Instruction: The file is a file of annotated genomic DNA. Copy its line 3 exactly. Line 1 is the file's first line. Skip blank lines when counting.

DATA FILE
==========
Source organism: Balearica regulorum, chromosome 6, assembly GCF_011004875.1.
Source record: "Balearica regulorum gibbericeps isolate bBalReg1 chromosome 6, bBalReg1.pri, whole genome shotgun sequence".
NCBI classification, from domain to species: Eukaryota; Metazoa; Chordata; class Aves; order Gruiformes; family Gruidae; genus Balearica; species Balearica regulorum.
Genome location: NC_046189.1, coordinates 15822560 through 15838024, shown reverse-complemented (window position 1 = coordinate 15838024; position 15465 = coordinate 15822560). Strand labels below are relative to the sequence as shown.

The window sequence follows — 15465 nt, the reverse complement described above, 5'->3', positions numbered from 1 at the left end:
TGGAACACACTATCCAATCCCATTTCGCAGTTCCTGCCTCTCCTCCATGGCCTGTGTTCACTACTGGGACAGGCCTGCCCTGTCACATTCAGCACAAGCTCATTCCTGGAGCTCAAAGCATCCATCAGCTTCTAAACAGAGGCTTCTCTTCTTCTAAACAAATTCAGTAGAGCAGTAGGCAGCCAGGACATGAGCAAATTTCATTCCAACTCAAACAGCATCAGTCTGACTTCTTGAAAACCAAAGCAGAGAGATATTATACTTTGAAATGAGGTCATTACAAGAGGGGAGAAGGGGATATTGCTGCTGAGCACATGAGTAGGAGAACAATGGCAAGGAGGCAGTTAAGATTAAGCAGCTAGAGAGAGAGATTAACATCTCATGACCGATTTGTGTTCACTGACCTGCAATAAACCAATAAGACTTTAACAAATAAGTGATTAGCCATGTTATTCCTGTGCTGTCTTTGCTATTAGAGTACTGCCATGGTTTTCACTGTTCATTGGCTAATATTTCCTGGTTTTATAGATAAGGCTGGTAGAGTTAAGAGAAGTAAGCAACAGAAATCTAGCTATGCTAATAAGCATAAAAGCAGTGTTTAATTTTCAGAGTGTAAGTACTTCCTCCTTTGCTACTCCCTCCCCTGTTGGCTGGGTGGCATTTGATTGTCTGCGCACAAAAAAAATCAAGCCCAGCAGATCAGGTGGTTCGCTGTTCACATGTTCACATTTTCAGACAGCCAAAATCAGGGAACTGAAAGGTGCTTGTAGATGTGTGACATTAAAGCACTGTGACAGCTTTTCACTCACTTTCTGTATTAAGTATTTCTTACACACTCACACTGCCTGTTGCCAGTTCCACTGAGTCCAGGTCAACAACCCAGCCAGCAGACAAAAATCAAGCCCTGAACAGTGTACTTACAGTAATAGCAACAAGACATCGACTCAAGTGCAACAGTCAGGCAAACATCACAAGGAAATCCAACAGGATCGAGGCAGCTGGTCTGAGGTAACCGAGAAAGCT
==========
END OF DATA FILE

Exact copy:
NCBI classification, from domain to species: Eukaryota; Metazoa; Chordata; class Aves; order Gruiformes; family Gruidae; genus Balearica; species Balearica regulorum.